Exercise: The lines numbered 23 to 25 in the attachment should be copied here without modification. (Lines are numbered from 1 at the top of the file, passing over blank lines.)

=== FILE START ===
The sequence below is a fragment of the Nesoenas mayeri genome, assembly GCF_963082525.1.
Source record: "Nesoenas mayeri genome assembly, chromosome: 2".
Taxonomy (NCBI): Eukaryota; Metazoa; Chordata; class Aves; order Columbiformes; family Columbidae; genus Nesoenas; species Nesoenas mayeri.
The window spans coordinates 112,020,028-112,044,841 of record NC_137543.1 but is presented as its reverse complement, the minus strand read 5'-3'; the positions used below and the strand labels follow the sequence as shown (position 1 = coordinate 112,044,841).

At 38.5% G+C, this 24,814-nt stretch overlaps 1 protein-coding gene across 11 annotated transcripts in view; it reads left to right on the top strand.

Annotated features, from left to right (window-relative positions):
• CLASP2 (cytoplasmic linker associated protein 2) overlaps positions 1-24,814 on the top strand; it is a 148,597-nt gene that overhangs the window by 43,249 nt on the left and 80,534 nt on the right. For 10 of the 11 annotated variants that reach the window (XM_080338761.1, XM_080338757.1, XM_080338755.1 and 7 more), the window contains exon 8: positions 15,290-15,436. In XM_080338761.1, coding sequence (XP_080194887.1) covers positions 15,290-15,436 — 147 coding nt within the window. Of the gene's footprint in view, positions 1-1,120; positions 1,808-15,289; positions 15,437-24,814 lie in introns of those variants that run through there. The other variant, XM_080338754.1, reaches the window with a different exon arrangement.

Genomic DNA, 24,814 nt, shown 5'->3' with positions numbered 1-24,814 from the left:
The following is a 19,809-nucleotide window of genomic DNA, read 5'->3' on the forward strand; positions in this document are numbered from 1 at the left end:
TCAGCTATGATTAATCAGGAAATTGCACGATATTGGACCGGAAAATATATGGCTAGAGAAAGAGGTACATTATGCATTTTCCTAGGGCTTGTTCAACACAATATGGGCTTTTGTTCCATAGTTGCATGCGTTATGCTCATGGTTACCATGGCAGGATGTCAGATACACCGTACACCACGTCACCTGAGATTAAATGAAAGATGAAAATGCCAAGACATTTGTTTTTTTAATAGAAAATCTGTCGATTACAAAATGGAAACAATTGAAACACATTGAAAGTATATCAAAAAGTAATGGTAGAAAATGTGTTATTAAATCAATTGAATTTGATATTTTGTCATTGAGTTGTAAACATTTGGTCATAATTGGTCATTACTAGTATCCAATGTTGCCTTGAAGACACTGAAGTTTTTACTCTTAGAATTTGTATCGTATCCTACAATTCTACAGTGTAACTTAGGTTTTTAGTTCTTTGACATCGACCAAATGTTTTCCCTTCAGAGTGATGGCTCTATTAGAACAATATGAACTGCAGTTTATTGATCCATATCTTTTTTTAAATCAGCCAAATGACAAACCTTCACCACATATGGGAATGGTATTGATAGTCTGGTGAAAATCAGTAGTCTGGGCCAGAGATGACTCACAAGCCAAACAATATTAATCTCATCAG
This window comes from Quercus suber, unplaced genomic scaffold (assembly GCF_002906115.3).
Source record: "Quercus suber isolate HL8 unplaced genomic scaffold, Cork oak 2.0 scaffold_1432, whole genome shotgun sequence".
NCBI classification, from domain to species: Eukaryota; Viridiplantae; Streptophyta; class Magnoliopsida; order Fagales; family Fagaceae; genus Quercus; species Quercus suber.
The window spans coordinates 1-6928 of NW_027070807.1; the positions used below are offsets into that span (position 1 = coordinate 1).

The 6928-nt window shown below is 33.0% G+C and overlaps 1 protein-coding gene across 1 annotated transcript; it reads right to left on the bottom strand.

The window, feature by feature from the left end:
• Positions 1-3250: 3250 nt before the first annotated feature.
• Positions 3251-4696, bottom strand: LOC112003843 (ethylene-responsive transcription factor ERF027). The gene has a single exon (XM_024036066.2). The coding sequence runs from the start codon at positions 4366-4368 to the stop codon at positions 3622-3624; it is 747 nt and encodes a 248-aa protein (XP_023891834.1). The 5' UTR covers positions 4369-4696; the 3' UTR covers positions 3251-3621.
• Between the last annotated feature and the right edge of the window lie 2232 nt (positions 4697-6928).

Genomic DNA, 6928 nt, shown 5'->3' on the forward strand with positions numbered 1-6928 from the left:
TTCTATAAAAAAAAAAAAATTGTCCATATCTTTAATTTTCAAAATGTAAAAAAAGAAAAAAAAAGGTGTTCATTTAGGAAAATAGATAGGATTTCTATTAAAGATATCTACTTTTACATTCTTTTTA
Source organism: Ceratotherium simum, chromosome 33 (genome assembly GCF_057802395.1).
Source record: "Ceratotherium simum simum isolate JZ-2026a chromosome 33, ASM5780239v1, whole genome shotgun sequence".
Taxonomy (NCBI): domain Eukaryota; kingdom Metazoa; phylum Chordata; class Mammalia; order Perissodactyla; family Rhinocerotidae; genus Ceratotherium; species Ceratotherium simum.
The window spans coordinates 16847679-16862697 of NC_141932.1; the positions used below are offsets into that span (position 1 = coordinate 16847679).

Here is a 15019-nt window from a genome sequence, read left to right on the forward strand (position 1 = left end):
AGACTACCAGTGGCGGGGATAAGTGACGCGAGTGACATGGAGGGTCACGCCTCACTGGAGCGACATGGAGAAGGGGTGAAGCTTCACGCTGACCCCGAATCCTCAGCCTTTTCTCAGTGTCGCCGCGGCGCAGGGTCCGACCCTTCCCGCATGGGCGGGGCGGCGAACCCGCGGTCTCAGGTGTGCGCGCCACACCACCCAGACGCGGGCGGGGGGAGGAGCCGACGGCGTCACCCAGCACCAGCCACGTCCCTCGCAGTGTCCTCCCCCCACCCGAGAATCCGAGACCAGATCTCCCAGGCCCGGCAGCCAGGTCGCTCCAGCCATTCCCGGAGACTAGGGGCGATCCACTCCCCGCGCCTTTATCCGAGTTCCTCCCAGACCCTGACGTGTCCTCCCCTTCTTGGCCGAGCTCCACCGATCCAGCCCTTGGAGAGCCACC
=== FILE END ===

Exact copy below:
Source record: "Ceratotherium simum simum isolate JZ-2026a chromosome 33, ASM5780239v1, whole genome shotgun sequence".
Taxonomy (NCBI): domain Eukaryota; kingdom Metazoa; phylum Chordata; class Mammalia; order Perissodactyla; family Rhinocerotidae; genus Ceratotherium; species Ceratotherium simum.
The window spans coordinates 16847679-16862697 of NC_141932.1; the positions used below are offsets into that span (position 1 = coordinate 16847679).